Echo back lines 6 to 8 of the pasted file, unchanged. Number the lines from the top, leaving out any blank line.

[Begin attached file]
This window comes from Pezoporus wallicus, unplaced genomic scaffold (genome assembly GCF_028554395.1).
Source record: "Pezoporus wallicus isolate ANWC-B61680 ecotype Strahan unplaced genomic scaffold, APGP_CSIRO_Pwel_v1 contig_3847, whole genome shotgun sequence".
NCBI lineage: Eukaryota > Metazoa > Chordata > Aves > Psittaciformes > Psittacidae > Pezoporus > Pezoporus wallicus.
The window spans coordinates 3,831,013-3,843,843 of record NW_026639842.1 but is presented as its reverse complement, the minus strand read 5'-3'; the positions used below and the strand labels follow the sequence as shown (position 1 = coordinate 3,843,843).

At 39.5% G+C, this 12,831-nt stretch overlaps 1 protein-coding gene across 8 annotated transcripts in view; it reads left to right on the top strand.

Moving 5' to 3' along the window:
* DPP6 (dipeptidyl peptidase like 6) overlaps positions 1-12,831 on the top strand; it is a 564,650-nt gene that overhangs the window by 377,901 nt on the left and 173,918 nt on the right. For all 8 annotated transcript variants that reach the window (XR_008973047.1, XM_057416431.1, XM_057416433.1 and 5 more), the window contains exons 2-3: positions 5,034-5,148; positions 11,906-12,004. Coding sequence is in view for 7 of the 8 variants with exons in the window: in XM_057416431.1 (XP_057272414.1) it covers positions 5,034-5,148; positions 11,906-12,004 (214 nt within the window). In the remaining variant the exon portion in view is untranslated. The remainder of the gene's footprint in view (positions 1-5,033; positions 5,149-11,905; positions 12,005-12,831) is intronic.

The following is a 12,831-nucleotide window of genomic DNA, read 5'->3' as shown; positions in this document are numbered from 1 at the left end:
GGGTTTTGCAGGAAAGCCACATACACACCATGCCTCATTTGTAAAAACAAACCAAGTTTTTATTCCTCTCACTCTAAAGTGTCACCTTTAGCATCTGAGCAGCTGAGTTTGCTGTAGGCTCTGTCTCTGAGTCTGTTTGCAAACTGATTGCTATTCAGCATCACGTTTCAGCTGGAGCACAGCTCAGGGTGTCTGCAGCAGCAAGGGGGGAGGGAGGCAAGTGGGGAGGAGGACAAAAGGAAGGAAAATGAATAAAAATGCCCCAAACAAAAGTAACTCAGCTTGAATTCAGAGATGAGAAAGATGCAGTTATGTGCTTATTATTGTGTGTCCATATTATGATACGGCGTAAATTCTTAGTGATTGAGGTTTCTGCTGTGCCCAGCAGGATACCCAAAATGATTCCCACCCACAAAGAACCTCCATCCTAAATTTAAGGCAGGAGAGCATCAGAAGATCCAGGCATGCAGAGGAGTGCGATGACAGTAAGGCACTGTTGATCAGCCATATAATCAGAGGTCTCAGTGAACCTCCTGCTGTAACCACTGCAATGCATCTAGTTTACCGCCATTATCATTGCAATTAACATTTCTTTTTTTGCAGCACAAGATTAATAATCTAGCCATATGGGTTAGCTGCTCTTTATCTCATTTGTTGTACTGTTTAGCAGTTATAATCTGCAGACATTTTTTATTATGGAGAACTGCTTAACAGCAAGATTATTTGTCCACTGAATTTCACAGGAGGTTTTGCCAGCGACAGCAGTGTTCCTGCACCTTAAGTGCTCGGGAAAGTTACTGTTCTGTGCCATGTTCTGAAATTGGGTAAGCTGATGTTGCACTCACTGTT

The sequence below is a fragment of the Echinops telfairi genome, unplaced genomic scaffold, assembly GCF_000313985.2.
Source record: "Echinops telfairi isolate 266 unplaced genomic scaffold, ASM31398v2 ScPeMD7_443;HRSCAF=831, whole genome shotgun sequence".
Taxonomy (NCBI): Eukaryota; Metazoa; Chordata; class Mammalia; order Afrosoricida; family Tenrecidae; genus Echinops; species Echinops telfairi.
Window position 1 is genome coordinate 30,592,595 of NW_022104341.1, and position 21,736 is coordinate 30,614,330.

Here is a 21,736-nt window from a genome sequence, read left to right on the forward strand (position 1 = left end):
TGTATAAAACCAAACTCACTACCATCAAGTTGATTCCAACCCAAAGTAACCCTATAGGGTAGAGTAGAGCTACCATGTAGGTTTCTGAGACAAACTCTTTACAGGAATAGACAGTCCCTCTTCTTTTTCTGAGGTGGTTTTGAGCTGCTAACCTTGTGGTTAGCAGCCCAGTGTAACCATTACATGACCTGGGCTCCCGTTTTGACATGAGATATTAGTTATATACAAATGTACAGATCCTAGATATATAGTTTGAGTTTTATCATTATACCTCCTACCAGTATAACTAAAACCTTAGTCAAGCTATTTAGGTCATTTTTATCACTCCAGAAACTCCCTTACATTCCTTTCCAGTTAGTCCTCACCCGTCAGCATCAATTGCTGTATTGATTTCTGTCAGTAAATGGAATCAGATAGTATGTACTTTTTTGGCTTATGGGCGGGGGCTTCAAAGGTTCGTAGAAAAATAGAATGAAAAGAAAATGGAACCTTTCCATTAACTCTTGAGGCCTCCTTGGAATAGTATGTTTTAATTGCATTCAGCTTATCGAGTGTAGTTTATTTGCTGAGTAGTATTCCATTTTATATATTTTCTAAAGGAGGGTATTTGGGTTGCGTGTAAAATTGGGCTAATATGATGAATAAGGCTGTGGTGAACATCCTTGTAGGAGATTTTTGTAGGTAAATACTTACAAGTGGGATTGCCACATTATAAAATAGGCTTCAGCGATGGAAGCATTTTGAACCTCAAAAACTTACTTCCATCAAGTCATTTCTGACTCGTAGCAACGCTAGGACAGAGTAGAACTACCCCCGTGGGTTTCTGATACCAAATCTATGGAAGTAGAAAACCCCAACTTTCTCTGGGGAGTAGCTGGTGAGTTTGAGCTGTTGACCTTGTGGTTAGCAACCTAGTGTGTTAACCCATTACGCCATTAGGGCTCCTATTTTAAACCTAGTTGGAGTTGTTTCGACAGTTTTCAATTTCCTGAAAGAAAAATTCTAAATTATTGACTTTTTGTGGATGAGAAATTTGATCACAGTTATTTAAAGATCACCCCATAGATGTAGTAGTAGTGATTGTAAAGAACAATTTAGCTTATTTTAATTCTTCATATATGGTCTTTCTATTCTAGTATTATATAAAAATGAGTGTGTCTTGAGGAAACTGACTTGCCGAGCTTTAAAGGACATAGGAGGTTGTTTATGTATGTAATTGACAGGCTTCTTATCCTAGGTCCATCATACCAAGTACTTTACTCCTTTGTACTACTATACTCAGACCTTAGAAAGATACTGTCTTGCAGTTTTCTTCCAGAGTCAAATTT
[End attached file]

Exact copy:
Moving 5' to 3' along the window:
* DPP6 (dipeptidyl peptidase like 6) overlaps positions 1-12,831 on the top strand; it is a 564,650-nt gene that overhangs the window by 377,901 nt on the left and 173,918 nt on the right. For all 8 annotated transcript variants that reach the window (XR_008973047.1, XM_057416431.1, XM_057416433.1 and 5 more), the window contains exons 2-3: positions 5,034-5,148; positions 11,906-12,004. Coding sequence is in view for 7 of the 8 variants with exons in the window: in XM_057416431.1 (XP_057272414.1) it covers positions 5,034-5,148; positions 11,906-12,004 (214 nt within the window). In the remaining variant the exon portion in view is untranslated. The remainder of the gene's footprint in view (positions 1-5,033; positions 5,149-11,905; positions 12,005-12,831) is intronic.

The following is a 12,831-nucleotide window of genomic DNA, read 5'->3' as shown; positions in this document are numbered from 1 at the left end: